The soup after I added sprouts and other vegetables. Those little eggs were hiding down in a nest of rice noodles. I don't know what creature they originally came from

I ate ’till I was full and then I ate some more. And it was good.

There was a separate menu on our table that outlined the group meals. We thought about the dinner for four – but there were too many fish items on it for Candy. They had a dinner for ten that looked fabulous. I need to get ten people together to go down and do it. That sounds like a plan. Drop me an email if you want in.

The outside of Bistro B - complete with a vaguely unnerving inflatable snowman.

WordPress Blogs that ate at Bistro B:

Veggie Garden

The other day I went out to eat at the Suma Veggie Cafe near my house.

While I was checking on the web I found a web page for the Veggie Garden – another similar restaurant on Arapaho Road – the same street as the Veggie Cafe. This one is only about a mile to the west. As a matter of fact, for most of the day I thought they were the same restaurant. Luckily, they have pretty much the same hours, menu, and prices, so I was still good to go.

When I first wrote my blog entry, I actually called it Veggie Garden, and it wasn’t until I posted the picture of the place that I realized my mistake. Search and replace is your friend.

Today(Sunday) I had an hour or so before the library opened so I decided to try out the other Vegetarian option.

Veggie Garden is located in another rundown strip on Arapaho road, just west of Highway 75 and the Richardson Library and City Government complex. Araphaho makes an irregular jog to the north at that point and the area is crowded with inexpensive strips that have attracted a number of diverse businesses. The economy has cut through these like a scythe, but there are a few still open. I’ve been to the Salvadorian Pupuseria, but there is a well-known Brazilian restaurant hiding out, along with I Gemelli Italian Ristorante, Olive Lebanese Fusion, Mexican (with the interesting name “Holy Frijoles”), Kasra Persian, and the Peace Pipe Hookah Lounge, with the interesting looking “House of Poets” next door (that is a place I have to check out). In a more ordinary vein, there is an excellent burger place plus the usual bunch of fast-food choices and auto-parts stores. There’s even a car wash called the “Rubber Ducky,” a coin shop, and an inline Hockey Arena.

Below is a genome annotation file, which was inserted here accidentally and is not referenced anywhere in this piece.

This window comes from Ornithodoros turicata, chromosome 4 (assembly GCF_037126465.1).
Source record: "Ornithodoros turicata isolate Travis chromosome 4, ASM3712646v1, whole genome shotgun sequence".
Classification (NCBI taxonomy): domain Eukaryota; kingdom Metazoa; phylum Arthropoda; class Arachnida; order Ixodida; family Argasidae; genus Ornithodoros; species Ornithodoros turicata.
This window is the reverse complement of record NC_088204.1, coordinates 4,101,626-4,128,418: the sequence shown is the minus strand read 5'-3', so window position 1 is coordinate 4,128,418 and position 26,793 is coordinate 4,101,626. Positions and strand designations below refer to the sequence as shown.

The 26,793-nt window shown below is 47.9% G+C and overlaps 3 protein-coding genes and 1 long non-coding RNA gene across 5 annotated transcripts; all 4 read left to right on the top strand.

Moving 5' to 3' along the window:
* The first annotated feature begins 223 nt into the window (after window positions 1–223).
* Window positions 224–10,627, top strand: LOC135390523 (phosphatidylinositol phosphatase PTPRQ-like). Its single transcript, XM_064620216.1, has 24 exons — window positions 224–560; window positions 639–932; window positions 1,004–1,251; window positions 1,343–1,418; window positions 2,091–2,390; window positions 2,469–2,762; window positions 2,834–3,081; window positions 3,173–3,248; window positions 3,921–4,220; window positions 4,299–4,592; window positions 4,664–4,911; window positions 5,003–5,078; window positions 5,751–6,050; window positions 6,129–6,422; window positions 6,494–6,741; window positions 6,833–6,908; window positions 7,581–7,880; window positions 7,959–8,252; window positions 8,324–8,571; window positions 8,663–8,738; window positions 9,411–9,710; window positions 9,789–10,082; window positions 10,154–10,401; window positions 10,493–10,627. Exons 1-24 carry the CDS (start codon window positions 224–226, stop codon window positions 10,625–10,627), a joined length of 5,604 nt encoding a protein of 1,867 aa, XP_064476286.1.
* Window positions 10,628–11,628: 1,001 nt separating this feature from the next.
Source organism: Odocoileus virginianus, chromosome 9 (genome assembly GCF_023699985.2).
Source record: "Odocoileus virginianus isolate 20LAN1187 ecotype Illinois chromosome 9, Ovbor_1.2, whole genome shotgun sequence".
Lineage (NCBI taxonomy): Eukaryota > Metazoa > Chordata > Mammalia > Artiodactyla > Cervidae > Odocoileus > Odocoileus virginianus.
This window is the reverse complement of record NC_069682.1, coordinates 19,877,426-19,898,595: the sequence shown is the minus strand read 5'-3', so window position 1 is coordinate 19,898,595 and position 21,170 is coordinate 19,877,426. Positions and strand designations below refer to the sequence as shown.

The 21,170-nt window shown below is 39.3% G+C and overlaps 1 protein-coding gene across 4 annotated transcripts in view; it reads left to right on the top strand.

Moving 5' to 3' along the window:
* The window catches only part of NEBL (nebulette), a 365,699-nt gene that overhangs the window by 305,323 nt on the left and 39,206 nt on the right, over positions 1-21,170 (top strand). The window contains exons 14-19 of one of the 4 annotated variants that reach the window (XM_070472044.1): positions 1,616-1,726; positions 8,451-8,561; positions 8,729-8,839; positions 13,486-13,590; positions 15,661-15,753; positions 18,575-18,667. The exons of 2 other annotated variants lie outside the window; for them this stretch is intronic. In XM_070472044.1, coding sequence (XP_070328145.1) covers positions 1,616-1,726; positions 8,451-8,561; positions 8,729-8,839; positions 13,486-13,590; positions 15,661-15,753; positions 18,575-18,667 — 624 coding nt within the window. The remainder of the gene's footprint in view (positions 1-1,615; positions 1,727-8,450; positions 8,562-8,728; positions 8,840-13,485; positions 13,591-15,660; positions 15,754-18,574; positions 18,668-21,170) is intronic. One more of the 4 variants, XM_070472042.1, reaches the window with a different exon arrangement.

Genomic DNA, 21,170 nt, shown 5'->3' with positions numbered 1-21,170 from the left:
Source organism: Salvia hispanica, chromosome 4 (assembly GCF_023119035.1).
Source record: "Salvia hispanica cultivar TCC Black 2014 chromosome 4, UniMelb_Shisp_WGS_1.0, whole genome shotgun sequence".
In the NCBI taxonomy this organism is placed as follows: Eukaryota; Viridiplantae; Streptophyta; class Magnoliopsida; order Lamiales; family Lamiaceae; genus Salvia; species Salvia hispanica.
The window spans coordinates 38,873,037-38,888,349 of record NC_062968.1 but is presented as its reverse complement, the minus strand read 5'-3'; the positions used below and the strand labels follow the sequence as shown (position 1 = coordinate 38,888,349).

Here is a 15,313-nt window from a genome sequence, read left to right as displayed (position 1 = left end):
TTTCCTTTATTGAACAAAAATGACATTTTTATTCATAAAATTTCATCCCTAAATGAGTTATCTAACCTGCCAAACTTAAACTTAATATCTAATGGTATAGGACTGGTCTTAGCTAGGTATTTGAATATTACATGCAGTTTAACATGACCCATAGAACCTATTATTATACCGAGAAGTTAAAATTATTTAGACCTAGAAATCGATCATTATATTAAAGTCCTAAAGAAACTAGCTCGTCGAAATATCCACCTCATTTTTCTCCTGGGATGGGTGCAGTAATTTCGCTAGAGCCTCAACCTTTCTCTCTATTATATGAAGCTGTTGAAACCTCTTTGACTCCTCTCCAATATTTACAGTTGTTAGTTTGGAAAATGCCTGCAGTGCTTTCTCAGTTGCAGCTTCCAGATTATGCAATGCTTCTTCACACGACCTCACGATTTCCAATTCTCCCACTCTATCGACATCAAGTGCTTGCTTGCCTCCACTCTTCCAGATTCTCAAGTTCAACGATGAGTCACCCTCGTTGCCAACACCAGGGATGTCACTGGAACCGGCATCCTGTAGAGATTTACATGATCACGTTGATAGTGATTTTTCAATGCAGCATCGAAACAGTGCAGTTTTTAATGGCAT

This is what I found in one drive-through. Obviously, this is an area worth a little more exploration. I think I need to have a plan and write about it. Stick around.

Veggie Garden

Veggie Garden. The parking lot is full of a lot of very aggressive sounding parking signs.

Not surprisingly, it was very similar to the Veggie Cafe. A small buffet offering Vegetarian versions of standard Asian dishes. This one was a little more intent on duplicating the taste of meat dishes – for example some of the dishes were labeled as “chicken” or “beef” though they were made of tofu or other soy.

I like it, the service was friendly and very good (no table piled with papers, no grumpy owner). I guess, to sum up:

Advantages of Veggie Garden

  • Friendly Service
  • More ordinary tasting food
  • Closer to the library
  • Better beverage selection

Advantages of Veggie Cafe

  • Slightly more adventurous food
  • Closer to my house
  • Very slightly better prices
  • Parking is less of a hassle

The same:

  • Decor (not very good)
  • Customers (interesting and diverse)
  • General idea/concept
  • Everything else

Are two choices better than one? Why eat meat again?